Repairing the damage addiction causes is a long-term process, both for recovery and the rebuilding of relationships. With time and patience, things can get better. Together with professional recovery support, it can be truly beneficial to commit to couples therapy. This can become an essential part of the healing process, as it can create a supportive environment that can encourage greater openness about the struggles that are being faced, and provide guidance for self-care. While professional support is key, consider also pursuing activities that you can do as a couple that are separate from recovery. Shared experiences, whether it's learning new skills or volunteering locally, can help some way to mending the relationship. Not only that, but it may give someone going through recovery much-needed purpose and focus to further strengthen their commitment to sobriety. There will be plenty of challenges, and some of the hardest will be dealing with forgiveness, understanding, and restoring trust as you both continue to heal.
Sometimes, unfortunately, no matter what is done, healing may be possible only through separation. It can be heartrending reconciling yourself with such a proposition. You may already have been advised by a counselor to practice positive reinforcement, wherein you spend time with your partner only when they are not impaired by substances. But this, of course, is different. Communicating this is important, but even the prospect of separation can do little if the addiction has taken such a desperate toll on your loved one. Nevertheless, if your own well-being is in peril, or you have children, separation may ultimately be the most viable option for everyone concerned.
Addiction is a treatable condition. Through patience and understanding, couples can rebuild their relationship, heal whatever damage there is, and create a healthy future free of substance abuse. Couples may find that communication and trust has been strengthened through their experiences. The process will be hard and addiction will not be overcome quickly, but it's important to remember that healing will be possible no matter what happens to the relationship.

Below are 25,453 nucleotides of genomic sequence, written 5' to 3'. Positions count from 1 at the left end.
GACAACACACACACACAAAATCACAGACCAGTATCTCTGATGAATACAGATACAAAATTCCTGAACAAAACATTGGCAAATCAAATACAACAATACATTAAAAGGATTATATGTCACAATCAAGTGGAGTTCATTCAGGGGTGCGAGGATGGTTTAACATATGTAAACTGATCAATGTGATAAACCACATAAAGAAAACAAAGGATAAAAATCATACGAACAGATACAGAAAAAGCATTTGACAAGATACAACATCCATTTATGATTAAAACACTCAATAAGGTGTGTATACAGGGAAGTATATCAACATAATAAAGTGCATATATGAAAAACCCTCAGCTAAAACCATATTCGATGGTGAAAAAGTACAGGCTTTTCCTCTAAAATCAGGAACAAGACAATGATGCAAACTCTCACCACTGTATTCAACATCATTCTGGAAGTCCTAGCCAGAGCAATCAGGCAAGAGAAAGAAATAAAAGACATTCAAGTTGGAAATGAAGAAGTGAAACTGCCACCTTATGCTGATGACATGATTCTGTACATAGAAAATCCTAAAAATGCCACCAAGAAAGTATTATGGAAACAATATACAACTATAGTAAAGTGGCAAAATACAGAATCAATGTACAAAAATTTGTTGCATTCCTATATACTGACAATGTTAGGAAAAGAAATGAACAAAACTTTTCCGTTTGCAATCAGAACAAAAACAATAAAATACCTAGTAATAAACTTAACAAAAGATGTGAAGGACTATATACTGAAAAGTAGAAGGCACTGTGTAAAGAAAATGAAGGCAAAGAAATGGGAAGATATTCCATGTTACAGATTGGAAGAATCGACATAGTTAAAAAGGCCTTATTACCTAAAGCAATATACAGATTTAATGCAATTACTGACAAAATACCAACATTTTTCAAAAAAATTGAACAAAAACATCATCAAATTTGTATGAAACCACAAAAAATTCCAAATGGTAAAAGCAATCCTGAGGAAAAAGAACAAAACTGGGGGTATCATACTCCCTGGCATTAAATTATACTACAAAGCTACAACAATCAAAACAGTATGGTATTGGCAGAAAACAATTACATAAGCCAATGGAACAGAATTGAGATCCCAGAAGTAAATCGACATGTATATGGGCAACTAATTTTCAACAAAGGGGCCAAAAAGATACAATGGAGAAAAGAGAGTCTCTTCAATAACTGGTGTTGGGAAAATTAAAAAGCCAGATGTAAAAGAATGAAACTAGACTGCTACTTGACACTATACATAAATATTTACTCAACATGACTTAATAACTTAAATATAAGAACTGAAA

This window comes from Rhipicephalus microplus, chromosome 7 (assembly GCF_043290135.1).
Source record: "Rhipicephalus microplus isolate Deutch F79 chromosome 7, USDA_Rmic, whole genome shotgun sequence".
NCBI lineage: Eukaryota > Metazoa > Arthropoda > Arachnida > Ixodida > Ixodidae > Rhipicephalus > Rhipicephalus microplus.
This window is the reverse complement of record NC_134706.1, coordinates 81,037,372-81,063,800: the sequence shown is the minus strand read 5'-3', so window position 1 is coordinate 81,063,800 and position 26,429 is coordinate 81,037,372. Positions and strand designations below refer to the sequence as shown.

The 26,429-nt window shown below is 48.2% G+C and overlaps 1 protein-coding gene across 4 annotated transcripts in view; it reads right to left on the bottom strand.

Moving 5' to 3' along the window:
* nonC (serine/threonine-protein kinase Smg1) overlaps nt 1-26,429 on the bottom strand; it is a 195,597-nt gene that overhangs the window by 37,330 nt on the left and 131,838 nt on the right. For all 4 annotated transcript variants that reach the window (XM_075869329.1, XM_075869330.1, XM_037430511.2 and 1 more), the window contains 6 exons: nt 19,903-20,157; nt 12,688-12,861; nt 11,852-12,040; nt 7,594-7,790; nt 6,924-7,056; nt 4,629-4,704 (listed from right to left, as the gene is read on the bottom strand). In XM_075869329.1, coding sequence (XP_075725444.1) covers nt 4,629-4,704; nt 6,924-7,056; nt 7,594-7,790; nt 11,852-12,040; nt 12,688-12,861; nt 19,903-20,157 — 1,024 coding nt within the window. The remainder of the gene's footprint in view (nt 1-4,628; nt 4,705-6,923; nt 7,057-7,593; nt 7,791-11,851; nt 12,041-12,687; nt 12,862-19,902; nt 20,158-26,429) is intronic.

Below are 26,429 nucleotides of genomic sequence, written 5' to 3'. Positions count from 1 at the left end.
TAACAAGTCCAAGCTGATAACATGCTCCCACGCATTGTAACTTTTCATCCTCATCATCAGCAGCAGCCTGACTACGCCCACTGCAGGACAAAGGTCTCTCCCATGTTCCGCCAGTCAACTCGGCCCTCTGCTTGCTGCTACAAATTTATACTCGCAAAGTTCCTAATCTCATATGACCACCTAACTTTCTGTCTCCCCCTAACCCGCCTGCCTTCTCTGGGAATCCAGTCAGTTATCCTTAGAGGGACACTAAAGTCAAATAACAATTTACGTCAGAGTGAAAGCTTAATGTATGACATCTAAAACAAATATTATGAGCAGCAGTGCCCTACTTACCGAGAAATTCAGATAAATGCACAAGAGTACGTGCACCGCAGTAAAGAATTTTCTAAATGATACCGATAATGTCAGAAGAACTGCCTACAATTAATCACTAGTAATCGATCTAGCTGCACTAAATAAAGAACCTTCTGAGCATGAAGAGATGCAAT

Janice Miller has always been an advocate for ensuring safety. It started just in the community, in a physical neighborhood but the more she engaged herself online she has found that there is a need to ensure safety on the interweb as well.
When we are struggling, it can be hard to muster up the motivation, focus, and follow-through to secure the support we need. Add to this the fact that the mental health world can be daunting and difficult to navigate - even for seasoned mental health professionals - and the unfortunate consequence is that many people who want and would benefit from treatment end up going without. If you are in need of mental health support but are not sure where to start or are confused about the information you have already found, the following may be useful in guiding your next steps:
Types of mental health care
Levels of mental health care
If you are not sure which type of treatment or level of care is appropriate for you, an initial diagnostic assessment by a qualified mental health professional is a good place to start. The evaluating practitioner can use the information you provide during the assessment to determine areas of need and provide referrals accordingly. Here at Compass Point we offer a service called Care Connect which helps match you to the type and level of care that you need.